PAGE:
Ibrahim Mahama is a Ghanaian artist working in Accra, Kumasi, and Tamale. He has exhibited in galleries across the world, from Cape Town to Kyiv. But what makes his art unique is the radical challenge he presents to institutionalised forms of thinking about artistic production. In his most famous work, he sets out to deconstruct the ideological barriers that prevent us from envisaging creativity in mundane and quotidian places.
Ibrahim began by training at the Kwame Nkrumah University in Kumasi. There, he studied painting and sculpture based on the British curriculum of hand and eye. This division of labour was not, however, what he came to focus on. Yet he credits the university, and in particular, the generation of academics that came before him, with nurturing the methodological experimentalism that he now displays. Professor Sedu, an ardent reformist who clearly has a major impact on Ibrahim, encouraged students to build new inspirations into the discipline, rather than preoccupying themselves with the human body as was traditional to the curriculum.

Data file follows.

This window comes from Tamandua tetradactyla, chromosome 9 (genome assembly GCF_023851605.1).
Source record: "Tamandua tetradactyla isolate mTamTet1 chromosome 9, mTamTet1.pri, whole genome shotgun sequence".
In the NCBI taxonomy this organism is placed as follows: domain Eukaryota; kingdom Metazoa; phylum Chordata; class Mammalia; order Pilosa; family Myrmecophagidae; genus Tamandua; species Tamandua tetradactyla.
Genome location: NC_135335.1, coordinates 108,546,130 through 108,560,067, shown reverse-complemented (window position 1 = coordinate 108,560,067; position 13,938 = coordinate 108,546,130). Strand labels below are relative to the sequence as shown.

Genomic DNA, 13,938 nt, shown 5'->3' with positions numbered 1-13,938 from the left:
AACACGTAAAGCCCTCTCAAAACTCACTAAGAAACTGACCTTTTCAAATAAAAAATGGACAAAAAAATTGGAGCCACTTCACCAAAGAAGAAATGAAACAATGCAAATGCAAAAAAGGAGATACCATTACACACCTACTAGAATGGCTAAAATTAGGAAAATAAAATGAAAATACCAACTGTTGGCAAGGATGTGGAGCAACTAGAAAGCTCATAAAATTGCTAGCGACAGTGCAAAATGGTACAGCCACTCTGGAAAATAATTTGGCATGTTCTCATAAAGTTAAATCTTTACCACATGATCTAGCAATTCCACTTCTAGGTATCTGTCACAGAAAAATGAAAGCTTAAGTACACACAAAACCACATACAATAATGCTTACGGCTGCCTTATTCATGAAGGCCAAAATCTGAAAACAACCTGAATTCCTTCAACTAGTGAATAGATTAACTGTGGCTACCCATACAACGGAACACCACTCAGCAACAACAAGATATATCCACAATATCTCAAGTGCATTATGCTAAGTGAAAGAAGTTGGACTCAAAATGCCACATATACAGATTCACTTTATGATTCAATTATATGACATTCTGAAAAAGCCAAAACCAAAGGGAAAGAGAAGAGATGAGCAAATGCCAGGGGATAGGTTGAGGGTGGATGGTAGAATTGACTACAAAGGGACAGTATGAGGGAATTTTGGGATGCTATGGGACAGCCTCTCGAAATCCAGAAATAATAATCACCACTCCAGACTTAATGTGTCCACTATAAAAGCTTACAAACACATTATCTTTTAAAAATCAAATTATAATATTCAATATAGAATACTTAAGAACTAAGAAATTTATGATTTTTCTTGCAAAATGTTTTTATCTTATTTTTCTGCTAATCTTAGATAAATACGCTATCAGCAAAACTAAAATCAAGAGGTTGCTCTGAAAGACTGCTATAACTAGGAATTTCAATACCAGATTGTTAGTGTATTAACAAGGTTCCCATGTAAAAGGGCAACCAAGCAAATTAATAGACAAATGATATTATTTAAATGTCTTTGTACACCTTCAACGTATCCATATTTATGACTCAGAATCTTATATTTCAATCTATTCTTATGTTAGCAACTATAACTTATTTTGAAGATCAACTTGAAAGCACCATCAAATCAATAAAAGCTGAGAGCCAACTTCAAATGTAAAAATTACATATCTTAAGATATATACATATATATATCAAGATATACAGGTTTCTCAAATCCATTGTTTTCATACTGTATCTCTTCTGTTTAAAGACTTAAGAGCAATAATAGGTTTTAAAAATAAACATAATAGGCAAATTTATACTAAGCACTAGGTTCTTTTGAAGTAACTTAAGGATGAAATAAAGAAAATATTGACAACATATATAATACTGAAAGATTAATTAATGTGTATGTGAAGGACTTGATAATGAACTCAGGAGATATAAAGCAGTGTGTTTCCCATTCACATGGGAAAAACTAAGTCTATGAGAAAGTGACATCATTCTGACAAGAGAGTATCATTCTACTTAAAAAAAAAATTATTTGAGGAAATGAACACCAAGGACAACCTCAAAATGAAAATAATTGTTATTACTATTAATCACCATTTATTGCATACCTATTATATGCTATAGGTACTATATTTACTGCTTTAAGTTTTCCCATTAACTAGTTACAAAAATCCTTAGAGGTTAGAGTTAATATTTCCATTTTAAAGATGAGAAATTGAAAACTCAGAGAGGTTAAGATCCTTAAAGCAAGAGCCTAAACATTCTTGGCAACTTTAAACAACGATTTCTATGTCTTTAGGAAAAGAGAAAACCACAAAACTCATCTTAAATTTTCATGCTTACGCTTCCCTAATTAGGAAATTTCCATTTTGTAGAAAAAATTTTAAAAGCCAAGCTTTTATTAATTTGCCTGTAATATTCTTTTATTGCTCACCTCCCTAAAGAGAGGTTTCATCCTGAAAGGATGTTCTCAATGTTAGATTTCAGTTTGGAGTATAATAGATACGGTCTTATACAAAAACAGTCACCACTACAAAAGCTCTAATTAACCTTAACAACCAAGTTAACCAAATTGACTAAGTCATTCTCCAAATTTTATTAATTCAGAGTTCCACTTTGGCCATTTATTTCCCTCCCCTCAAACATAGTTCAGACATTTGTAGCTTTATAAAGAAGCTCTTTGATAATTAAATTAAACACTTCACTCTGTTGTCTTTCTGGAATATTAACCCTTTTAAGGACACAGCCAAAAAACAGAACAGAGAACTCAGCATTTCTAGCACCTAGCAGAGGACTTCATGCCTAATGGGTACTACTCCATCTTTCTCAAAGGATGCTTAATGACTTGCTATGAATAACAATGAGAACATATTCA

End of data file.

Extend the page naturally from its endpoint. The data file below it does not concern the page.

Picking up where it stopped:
Mahama became renowned for his work with jute sacks, parts of which were displayed in a 2017 exhibition at The White Cube, Bermondsey. These sacks accumulate in Ghana due to the one-sided trade the charcoal and cocoa industries established with India. The beautiful aesthetics of their hundred different shades – from oatmeal to taupe to camel to dark brown – were the primary factor in the decision to employ this material. But the redolence of diversity, which these large, stitched-up sheets of imperfect and immanently real objects gives off, also speaks to second conditioning that gives meaning to the work. The sacks are, in their everyday utilitarianism, not just objects for economic barter and trade. They also inform opportunities for people to eat, care for themselves, and to make money. Their importance in shaping the local’s lives, through the opening and closing of new and old possibilities, gives them an important standing in the existential schema. Chad A. Haag elaborates a philosophy of oil, which treats the natural resource as a keystone for the structuring of a technologized and highly enabled modern existence. The same can be said for these woven vessels. The global trade which affords Ghanaians the opportunity to access a plenitude of resources in new forms and guises is based upon the condition of being able to use these sacks for commodity exchange. Thus, in appropriating the material for his creative purpose, Mahama builds a commentary on this discarded quotidian object as fundamental to our very being.